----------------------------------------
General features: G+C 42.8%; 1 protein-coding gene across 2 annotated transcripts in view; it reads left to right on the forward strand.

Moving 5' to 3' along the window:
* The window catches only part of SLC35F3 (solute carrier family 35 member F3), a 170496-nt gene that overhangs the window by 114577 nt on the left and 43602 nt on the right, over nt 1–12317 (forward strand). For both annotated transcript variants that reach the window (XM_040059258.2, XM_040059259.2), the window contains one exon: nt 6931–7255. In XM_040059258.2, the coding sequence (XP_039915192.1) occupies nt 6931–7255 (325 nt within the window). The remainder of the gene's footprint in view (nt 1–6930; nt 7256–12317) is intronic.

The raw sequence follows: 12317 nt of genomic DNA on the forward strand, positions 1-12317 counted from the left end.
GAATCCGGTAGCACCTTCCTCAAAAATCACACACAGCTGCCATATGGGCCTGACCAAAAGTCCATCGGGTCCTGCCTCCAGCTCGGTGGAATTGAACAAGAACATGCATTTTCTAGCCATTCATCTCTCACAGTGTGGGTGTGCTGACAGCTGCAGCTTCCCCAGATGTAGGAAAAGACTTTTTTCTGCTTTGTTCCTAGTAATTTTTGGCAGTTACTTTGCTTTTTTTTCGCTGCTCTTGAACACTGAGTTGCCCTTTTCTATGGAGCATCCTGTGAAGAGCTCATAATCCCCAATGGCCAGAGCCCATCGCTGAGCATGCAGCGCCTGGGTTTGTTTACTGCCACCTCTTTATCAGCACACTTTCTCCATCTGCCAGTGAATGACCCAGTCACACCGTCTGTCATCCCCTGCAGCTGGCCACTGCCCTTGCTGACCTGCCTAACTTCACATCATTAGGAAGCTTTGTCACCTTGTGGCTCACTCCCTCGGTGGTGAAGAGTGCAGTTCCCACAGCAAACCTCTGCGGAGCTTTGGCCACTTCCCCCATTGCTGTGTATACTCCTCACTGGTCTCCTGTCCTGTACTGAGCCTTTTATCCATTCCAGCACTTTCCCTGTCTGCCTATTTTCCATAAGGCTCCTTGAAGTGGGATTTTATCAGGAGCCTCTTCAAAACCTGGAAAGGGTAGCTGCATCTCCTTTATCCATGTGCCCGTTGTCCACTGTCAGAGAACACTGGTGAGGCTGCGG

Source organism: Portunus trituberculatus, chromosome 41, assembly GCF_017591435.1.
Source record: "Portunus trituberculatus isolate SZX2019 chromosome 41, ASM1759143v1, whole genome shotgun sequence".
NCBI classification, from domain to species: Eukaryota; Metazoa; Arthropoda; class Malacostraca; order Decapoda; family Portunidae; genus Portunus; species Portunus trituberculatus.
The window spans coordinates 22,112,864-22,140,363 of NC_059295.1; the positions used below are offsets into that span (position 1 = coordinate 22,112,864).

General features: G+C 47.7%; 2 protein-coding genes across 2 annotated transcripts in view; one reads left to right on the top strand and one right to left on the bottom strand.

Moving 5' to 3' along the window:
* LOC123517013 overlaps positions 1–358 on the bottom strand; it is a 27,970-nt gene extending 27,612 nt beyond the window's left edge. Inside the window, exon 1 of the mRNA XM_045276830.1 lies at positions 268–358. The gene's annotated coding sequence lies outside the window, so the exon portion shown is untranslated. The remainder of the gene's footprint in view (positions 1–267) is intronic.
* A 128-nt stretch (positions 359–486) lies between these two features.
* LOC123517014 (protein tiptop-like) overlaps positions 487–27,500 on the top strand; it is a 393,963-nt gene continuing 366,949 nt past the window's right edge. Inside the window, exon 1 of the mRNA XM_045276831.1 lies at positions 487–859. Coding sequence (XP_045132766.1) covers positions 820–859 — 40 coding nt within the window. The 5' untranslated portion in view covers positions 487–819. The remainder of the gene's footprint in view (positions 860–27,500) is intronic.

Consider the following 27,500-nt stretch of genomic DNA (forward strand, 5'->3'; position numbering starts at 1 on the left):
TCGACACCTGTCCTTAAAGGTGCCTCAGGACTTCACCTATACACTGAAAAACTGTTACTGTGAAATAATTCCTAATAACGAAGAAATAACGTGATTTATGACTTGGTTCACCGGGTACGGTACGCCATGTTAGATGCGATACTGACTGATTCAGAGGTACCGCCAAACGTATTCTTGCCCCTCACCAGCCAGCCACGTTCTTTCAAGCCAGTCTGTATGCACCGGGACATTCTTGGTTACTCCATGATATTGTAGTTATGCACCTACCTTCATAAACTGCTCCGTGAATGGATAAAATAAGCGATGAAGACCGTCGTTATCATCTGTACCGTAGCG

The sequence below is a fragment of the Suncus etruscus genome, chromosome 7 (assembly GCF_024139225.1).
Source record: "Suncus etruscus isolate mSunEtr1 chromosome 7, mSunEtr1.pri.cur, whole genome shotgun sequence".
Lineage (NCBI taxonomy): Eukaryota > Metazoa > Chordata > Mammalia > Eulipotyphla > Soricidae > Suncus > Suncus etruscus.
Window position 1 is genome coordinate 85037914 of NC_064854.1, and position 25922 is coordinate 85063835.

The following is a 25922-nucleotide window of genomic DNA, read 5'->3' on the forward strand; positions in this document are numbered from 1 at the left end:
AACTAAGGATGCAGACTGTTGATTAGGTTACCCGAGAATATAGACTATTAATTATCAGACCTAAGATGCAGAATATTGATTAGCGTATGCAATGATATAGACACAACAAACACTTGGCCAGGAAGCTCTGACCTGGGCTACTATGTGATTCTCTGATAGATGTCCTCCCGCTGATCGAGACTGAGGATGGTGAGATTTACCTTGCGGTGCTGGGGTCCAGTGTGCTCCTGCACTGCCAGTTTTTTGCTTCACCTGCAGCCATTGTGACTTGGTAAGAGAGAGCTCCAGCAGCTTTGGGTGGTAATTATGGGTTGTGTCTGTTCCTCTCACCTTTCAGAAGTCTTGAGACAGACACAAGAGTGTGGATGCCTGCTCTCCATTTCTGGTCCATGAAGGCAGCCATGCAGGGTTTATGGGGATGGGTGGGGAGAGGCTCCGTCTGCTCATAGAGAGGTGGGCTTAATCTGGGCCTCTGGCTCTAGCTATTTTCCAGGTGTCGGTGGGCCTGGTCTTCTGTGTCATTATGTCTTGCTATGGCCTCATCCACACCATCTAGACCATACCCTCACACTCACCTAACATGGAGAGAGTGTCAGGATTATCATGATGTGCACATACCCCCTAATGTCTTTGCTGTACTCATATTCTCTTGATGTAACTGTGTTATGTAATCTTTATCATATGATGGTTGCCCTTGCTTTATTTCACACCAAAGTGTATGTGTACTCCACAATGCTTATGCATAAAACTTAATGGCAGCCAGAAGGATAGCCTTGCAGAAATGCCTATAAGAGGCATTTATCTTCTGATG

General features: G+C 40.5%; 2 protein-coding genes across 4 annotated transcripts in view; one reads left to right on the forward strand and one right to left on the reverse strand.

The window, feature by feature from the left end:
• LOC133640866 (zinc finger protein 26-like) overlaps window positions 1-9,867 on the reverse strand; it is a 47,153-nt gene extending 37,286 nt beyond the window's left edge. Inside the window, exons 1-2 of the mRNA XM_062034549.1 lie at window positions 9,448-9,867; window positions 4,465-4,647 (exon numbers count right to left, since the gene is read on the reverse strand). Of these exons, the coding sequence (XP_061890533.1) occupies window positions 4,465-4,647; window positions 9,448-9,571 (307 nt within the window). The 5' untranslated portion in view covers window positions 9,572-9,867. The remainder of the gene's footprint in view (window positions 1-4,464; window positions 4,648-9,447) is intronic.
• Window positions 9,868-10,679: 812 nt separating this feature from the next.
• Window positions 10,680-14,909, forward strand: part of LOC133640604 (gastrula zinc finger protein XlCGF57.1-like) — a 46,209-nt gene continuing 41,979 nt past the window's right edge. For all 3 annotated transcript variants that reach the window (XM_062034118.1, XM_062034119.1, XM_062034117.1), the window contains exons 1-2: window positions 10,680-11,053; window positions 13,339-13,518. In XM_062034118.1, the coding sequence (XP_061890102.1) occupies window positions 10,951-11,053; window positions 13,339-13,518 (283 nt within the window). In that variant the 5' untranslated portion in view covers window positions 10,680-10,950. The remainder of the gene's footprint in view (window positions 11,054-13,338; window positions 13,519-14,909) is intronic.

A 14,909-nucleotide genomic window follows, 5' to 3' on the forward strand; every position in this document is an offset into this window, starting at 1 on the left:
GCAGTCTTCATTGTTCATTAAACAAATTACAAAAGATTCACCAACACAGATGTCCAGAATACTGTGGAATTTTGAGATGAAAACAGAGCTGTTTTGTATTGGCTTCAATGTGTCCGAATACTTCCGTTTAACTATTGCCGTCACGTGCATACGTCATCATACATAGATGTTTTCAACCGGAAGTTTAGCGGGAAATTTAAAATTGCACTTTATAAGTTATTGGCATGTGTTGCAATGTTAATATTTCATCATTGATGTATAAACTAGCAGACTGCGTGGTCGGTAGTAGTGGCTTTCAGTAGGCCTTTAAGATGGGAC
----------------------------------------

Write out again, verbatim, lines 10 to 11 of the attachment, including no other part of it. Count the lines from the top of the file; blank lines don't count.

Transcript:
General features: G+C 47.7%; 2 protein-coding genes across 2 annotated transcripts in view; one reads left to right on the top strand and one right to left on the bottom strand.

Moving 5' to 3' along the window: